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by Robert Reuland

Download Semiautomatic ePub
  • ISBN 0099287129
  • ISBN13 978-0099287124
  • Language English
  • Author Robert Reuland
  • Publisher Vintage (November 3, 2005)
  • Pages 256
  • Formats lrf rtf txt rtf
  • Category Mystery and Suspense
  • Subcategory Thrillers and Suspense
  • Size ePub 1118 kb
  • Size Fb2 1698 kb
  • Rating: 4.1
  • Votes: 293

On Brooklyn's treacherous streets, having a conscience can be a dangerous commodity... When Andrew Giobberti, exiled from Homicide to Appeals, suddenly finds himself in demand in the prosecution of the horrific murder of a beloved neighborhood grocer, he cannot know the hornet's nest of lies and double-dealing he will uncover. With the newspapers and the powers-that-be insisting Gio convict the supposed perp at any cost, his capacity for fair play and diligence leads him to a shocking conspiracy that reaches all the way to the top - and in a world founded on corruption and cover-ups, this fine-tuned sense of justice could just cost him his life....

Gio vows to play this one by the book, yet the difficulty of doing that quickly becomes apparent

Random House Publishing Group, 27‏/09‏/2005 - 242 من الصفحات. Robert Reuland’s hard-edged yet elegant writing has drawn comparisonsto that of writers as far-flung as Chandler, Hemingway, and T. S. Eliot, but his voice is all his own. With Semiautomatic, Reuland delivers another fist-in-the-gut novel set inside the courtroom and on the darkened street corners of Brooklyn. Gio vows to play this one by the book, yet the difficulty of doing that quickly becomes apparent. He is paired with prosecutor Laurel Ashfield, and the two establish an instant mutual dislike. A key witness disappears.

Robert Charles Reuland (born 1963) is an American novelist and attorney. Reuland commenced his legal career in 1990 in Manhattan. Since 2001 Reuland has had a parallel career as a novelist. He is the author of two published novels, Hollowpoint (Random House 2001) and Semiautomatic (Random House 2004). Both books are set in the Brooklyn . s office, where Reuland worked an assistant district attorney between 1996 and 2001.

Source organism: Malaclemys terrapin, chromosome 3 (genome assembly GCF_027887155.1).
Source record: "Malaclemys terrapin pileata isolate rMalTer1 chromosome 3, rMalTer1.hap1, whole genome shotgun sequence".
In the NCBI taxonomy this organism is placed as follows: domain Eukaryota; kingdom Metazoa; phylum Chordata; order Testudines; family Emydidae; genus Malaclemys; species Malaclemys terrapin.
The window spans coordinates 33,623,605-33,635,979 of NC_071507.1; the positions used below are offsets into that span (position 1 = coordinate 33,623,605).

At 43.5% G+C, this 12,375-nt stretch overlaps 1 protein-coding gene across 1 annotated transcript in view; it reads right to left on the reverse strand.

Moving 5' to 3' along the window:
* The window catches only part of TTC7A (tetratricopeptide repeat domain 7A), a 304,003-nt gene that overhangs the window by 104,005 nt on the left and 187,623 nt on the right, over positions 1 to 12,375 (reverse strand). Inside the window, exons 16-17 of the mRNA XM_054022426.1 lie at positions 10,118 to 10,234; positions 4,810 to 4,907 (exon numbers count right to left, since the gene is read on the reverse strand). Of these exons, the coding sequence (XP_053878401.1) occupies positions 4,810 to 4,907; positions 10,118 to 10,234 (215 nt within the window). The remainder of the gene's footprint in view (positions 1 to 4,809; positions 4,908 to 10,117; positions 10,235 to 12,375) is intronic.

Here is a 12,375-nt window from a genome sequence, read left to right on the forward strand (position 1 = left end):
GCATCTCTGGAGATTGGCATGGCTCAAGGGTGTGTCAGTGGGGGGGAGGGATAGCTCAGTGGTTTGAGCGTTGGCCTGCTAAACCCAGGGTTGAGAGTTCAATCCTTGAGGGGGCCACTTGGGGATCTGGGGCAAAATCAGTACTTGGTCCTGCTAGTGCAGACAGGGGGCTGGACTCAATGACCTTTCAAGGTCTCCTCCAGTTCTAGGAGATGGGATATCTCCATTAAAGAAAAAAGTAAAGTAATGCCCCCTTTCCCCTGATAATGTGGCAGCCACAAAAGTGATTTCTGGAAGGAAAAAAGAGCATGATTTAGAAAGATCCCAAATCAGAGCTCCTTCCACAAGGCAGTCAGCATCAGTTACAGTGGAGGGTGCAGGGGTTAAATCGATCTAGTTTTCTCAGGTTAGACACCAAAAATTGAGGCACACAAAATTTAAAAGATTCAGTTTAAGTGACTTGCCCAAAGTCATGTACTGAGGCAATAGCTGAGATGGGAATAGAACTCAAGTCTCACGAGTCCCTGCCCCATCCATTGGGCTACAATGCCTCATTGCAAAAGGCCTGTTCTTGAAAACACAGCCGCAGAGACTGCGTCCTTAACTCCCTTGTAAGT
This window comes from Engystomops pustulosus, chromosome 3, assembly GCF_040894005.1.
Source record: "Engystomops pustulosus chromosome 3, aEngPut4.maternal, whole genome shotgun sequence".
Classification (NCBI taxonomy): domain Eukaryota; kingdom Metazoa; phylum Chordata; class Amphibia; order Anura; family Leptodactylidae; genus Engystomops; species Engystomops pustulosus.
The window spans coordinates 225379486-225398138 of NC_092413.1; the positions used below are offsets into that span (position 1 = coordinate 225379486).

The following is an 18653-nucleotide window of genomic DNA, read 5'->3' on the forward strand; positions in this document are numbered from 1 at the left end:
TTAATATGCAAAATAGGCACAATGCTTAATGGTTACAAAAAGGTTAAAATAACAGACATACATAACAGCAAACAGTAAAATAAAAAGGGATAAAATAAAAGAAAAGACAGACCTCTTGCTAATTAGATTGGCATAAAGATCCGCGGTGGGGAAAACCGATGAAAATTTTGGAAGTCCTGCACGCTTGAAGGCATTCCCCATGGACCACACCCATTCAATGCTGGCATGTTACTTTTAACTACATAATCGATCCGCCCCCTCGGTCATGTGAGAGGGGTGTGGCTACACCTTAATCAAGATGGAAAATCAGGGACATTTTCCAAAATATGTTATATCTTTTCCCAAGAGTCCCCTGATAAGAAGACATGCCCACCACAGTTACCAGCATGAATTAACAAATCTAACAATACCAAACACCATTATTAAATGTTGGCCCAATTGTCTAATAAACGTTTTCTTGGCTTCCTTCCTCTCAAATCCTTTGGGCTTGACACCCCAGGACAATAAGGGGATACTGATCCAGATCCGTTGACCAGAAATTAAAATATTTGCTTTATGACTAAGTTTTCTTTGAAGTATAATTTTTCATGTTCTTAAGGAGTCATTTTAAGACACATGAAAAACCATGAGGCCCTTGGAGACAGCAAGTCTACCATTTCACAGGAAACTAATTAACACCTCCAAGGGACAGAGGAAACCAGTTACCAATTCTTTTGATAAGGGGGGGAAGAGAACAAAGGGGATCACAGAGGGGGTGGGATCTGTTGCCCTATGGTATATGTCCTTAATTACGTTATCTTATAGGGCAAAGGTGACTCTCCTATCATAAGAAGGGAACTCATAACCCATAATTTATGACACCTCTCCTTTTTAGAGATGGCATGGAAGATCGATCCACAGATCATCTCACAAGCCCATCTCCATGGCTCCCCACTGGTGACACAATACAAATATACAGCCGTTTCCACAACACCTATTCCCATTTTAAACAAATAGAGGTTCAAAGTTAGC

Robert Reuland's hard-edged yet elegant writing has drawn comparisonsto that of writers as far-flung as Chandler, Hemingway, and T. WithSemiautomatic,Reuland delivers another fist-in-the-gut novel set inside the courtroom and on the darkened street corners of Brooklyn.

Semiautomatic : a novel. Semiautomatic : a novel. by. Reuland, Rob, 1963-. Books for People with Print Disabilities. Internet Archive Books. Uploaded by AltheaB on August 19, 2010.

July 2007 : UK Paperback.

Having resolved an explosive case in a controversial manner, Andrew Giobberti has been exiled from the high-powered DA's Homicide Bureau to the dusty decay of the Appeals Bureau. But the powers that be want this brilliant, difficult prosecutor back in the courtroom. They're counting on Giobberti's courtroom brilliance to ensure a guilty verdict for murder suspect Haskin Pool.

Semiautomatic follows Reuland’s acclaimed debut, Hollowpoint, which introduced antihero Andrew Giobberti, a prosecutor reckoning with his daughter’s accidental death while investigating a murder case that hits far too close to home

Semiautomatic follows Reuland’s acclaimed debut, Hollowpoint, which introduced antihero Andrew Giobberti, a prosecutor reckoning with his daughter’s accidental death while investigating a murder case that hits far too close to home. Now, eighteen months later, we find Gio gun-shy, living a rote existence, working in the sleepily academic Appeals Bureau.

Semiautomatic: A Novel Robert Reuland's hard-edged yet elegant writing .

Semiautomatic: A Novel Robert Reuland's hard-edged yet elegant writing has drawn comparisonsto that of writers as far-flung as Chandler, Hemingway, and T. E. Semiautomatic follows Reuland's acclaimed debut, Hollowpoint, which introduced antihero Andrew Giobberti, a prosecutor reckoning with his daughter's accidental death while investigating a murder case that hits far too close to home.

Last updated November 15, 2019. Robert Charles Reuland. 1963-11-01) November 1, 1963 (age 56) Dallas, Texas. In the United States, a district attorney (DA) is the chief prosecutor for a local government area, typically a county. The exact name of the office varies by state.

Talk about Semiautomatic


watching to future
I liked Hollowpoint, but I really like the follow-on, Semiautomatic. If you read one, you must start with the debut novel, as there is a tremendous amount of back story that Reuland does not repeat in sufficient detail in this book.

After Hollowpoint, we saw a down on his luck assistant DA do his best to insert the right outcome into a case he was handling for the prosecutor's office. The author's prior work as a DA there lent a lot of charm to the first book and all of that continues here. As with the first book, the protagonist is handled a 'simple' case that turns out to be anything but. He's pared with a partner who has no experience in prosecuting murder cases, and they develop a very tentative and complex relationship while they try to move forward with the case. As you might expect, there are bigger forces and a larger agenda here at work. Watching them figure this out and what they're prepared to do about it is a real treat.